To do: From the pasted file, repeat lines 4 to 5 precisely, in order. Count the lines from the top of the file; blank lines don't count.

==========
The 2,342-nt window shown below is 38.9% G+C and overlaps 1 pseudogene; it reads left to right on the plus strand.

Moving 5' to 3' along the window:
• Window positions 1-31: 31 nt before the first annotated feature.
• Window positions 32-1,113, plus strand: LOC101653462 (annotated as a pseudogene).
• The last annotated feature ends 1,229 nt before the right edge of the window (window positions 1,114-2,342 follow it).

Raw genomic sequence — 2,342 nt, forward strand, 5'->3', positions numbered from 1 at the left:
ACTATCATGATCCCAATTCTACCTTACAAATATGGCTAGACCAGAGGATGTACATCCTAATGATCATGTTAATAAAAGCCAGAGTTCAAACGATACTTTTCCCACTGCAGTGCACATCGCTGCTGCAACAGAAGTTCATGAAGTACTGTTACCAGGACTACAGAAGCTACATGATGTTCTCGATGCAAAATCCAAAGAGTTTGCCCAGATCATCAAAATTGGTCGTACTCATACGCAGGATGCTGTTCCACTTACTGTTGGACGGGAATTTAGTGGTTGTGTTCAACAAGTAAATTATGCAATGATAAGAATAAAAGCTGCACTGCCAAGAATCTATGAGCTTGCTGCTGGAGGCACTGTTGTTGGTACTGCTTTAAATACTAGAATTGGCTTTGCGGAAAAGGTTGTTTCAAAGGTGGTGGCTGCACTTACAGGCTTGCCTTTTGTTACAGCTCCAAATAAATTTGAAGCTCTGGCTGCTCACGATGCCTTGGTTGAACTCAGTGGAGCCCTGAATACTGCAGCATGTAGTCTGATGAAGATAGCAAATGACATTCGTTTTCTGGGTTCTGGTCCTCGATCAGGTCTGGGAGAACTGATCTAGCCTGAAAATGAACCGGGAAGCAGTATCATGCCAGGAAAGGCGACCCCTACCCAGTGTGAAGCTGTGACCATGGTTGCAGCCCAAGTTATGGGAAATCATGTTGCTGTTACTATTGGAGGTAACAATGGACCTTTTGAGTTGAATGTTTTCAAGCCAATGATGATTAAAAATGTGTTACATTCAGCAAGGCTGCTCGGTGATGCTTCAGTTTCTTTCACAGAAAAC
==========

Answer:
• Window positions 32-1,113, plus strand: LOC101653462 (annotated as a pseudogene).
• The last annotated feature ends 1,229 nt before the right edge of the window (window positions 1,114-2,342 follow it).